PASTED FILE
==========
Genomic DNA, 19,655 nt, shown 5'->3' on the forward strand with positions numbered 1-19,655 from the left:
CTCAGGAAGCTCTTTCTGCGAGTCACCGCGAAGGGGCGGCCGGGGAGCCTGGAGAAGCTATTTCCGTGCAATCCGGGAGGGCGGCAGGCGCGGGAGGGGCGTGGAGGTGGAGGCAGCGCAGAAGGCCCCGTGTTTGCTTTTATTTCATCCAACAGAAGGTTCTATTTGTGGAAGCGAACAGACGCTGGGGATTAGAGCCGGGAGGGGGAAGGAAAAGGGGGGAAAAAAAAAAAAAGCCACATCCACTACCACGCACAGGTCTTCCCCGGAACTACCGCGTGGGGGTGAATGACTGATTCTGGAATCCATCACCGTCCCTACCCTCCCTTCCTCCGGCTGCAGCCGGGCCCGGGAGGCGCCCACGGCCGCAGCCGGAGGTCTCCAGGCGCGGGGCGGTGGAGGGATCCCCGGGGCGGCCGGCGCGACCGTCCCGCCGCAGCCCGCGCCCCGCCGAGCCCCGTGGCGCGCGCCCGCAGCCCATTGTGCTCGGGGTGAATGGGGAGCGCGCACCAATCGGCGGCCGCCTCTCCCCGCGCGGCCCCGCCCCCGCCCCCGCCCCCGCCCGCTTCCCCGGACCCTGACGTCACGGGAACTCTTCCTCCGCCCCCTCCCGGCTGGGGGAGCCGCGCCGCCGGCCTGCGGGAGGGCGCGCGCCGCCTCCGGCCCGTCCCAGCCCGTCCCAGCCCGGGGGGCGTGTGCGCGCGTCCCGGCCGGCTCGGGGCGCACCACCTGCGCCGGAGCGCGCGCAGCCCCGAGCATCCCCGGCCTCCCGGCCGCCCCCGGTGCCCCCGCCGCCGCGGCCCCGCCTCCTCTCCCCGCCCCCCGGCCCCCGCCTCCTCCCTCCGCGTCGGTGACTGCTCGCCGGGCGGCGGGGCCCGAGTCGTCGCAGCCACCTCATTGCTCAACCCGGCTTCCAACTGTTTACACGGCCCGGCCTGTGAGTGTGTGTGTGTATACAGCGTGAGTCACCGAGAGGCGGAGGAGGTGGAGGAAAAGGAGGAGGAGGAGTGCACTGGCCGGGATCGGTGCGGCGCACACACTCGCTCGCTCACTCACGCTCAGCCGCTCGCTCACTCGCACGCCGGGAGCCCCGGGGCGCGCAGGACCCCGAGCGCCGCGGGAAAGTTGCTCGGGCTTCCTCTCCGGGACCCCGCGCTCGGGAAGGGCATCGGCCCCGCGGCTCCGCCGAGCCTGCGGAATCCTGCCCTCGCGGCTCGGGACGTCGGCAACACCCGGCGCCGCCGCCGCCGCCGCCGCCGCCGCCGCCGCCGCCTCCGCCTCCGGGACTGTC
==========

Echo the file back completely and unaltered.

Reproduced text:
Genomic DNA, 19,655 nt, shown 5'->3' on the forward strand with positions numbered 1-19,655 from the left:
CTCAGGAAGCTCTTTCTGCGAGTCACCGCGAAGGGGCGGCCGGGGAGCCTGGAGAAGCTATTTCCGTGCAATCCGGGAGGGCGGCAGGCGCGGGAGGGGCGTGGAGGTGGAGGCAGCGCAGAAGGCCCCGTGTTTGCTTTTATTTCATCCAACAGAAGGTTCTATTTGTGGAAGCGAACAGACGCTGGGGATTAGAGCCGGGAGGGGGAAGGAAAAGGGGGGAAAAAAAAAAAAAGCCACATCCACTACCACGCACAGGTCTTCCCCGGAACTACCGCGTGGGGGTGAATGACTGATTCTGGAATCCATCACCGTCCCTACCCTCCCTTCCTCCGGCTGCAGCCGGGCCCGGGAGGCGCCCACGGCCGCAGCCGGAGGTCTCCAGGCGCGGGGCGGTGGAGGGATCCCCGGGGCGGCCGGCGCGACCGTCCCGCCGCAGCCCGCGCCCCGCCGAGCCCCGTGGCGCGCGCCCGCAGCCCATTGTGCTCGGGGTGAATGGGGAGCGCGCACCAATCGGCGGCCGCCTCTCCCCGCGCGGCCCCGCCCCCGCCCCCGCCCCCGCCCGCTTCCCCGGACCCTGACGTCACGGGAACTCTTCCTCCGCCCCCTCCCGGCTGGGGGAGCCGCGCCGCCGGCCTGCGGGAGGGCGCGCGCCGCCTCCGGCCCGTCCCAGCCCGTCCCAGCCCGGGGGGCGTGTGCGCGCGTCCCGGCCGGCTCGGGGCGCACCACCTGCGCCGGAGCGCGCGCAGCCCCGAGCATCCCCGGCCTCCCGGCCGCCCCCGGTGCCCCCGCCGCCGCGGCCCCGCCTCCTCTCCCCGCCCCCCGGCCCCCGCCTCCTCCCTCCGCGTCGGTGACTGCTCGCCGGGCGGCGGGGCCCGAGTCGTCGCAGCCACCTCATTGCTCAACCCGGCTTCCAACTGTTTACACGGCCCGGCCTGTGAGTGTGTGTGTGTATACAGCGTGAGTCACCGAGAGGCGGAGGAGGTGGAGGAAAAGGAGGAGGAGGAGTGCACTGGCCGGGATCGGTGCGGCGCACACACTCGCTCGCTCACTCACGCTCAGCCGCTCGCTCACTCGCACGCCGGGAGCCCCGGGGCGCGCAGGACCCCGAGCGCCGCGGGAAAGTTGCTCGGGCTTCCTCTCCGGGACCCCGCGCTCGGGAAGGGCATCGGCCCCGCGGCTCCGCCGAGCCTGCGGAATCCTGCCCTCGCGGCTCGGGACGTCGGCAACACCCGGCGCCGCCGCCGCCGCCGCCGCCGCCGCCGCCGCCGCCTCCGCCTCCGGGACTGTC